Beyond the complexities of international politics, Elizabeth Jean Wood, a political scientist at Yale University who has undertaken research on the use of sexual violence in conflict, believes that the use of sexual violence in conflict is not inevitable.

Commenting on the Women Under Siege project’s site, Wood recently said: “That some armed groups do not rape civilians – at least some of the time – should give us hope.

“Rape in war is not inevitable, and therefore current policy initiatives – including prosecution of perpetrators and their commanders – may reduce this form of wartime violence.”

  1. Sally Jackson says:

    Great to see this issue being raised. Rape in conflict has a devastating effect not just on the women who are raped (often by multiple perpetrators) but on entire communities & the next generation of children who are born as a result of rape. That is in part it’s purpose – to eradicate specific communities. How does a young person grow & develop as a valued member of a community know they have been the product of such violence? How do communities & mothers care for children in such circumstances? Amazingly women do of course raise & love these children but can face discrimination & ostrasicism as a result. Please get involved & encourage your MP to sign the EDM. Rape in conflict cannot be allowed to continue.

    • Completely agree with you Sally, this issue is so very important and underpins policy-based misogyny in both the US and in communities across the world.

      If we are working to promote justice and freedom for rape victims here at home, we must also extend that work across the world to support those campaigners in different countries who are so unfairly impacted by deliberately limited forms of western ‘aid’.

  2. Vickiwharton says:

    Male politicians here support rape media as freedom of speech – im not sure they have any real interest in stopping rape anywhere since that would acknowledge that men arent the superior race they like to believe they are part of … ? 🙂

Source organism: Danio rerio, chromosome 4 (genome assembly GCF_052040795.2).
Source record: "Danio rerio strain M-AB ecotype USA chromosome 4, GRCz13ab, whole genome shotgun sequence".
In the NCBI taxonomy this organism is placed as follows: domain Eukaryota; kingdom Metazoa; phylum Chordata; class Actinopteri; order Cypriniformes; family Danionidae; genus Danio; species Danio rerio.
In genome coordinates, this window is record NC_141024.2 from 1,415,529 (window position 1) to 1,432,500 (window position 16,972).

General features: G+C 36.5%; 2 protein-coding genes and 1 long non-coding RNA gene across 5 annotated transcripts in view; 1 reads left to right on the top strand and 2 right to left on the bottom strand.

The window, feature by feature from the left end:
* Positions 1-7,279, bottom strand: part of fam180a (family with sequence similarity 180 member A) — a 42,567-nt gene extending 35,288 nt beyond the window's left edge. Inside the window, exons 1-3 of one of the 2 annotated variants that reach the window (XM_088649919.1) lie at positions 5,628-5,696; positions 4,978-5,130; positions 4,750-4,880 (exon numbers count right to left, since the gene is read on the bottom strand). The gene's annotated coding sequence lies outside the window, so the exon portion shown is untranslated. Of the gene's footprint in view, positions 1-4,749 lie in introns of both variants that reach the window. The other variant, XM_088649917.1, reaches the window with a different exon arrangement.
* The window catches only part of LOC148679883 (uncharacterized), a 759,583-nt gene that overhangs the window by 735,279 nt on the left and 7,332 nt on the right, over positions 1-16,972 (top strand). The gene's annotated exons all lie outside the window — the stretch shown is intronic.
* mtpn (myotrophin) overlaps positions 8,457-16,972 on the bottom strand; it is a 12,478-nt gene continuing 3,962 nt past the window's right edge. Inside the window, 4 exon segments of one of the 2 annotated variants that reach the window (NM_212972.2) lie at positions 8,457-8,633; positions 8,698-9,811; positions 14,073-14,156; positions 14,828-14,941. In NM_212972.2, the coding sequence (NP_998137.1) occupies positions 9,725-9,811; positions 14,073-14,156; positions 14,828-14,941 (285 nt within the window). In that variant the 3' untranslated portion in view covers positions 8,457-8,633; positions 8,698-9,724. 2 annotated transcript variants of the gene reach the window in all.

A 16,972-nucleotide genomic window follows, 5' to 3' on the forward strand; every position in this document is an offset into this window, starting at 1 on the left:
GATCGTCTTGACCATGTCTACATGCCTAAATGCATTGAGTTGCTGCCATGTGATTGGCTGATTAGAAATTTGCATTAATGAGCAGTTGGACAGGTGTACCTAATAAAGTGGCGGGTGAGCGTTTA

3. I agree with you Vicki, thanks, although that certainly isn’t true of all men or male politicians. And of course, not all politicians are male….though not enough are female!

    I also think that the reluctance of our policy makers to intervene in flawed and misogynistic policy-making is even more reason for us to lobby our MPs for this EDM.

  4. Vickiwharton says:

    Sorry, when i say male politicians am refering to the general concensus of both male and female. Not every mp supports sexist media but the ones that dont seem to be so terribly quiet….

    • Haha! Yes,that is often the case, isn’t it? And not just among MPs – I’ve lost count of how many men are happy to talk to me alone about their support for feminist campaigns but then seem to ‘forget’ that strength of feeling when their male friends are in the room….. 😉

  5. I would like first to thank Sarah Cheverton for this article that really tries to make sense of the horrific war in the Congo. The problem of the general discourse on rape in the DRC is that it often leaves aside the question of the war that is a fundamental aspect here. While we must question this act in terms of gender because this issue has its importance in what is happening in this country, we cannot only address this issue from this perspective. It is a wrong road and it only strengthens our own categories of analysis. Why do I say that? Speaking with Congolese activists who are on site in the Kivu and who are working in the area of ​​sexual violences, they say that on the ground we see more and more rapes against men. What is particularly shocking in this category of rape is that the perpetrators are not only men but are also women. This is of course not the bulk of the phenomenon, but it forces us to reassess our analytical framework in relation to this problem. I know that the temptation to define the issue in terms of the sole opposition between woman and man is very appealing but war is not a simple phenomenon and the Congolese people deserve our compassion but above all our intellectual honesty when we analyze the tragedy we are going through. We must be particularly attentive to the context in which these rapes are committed.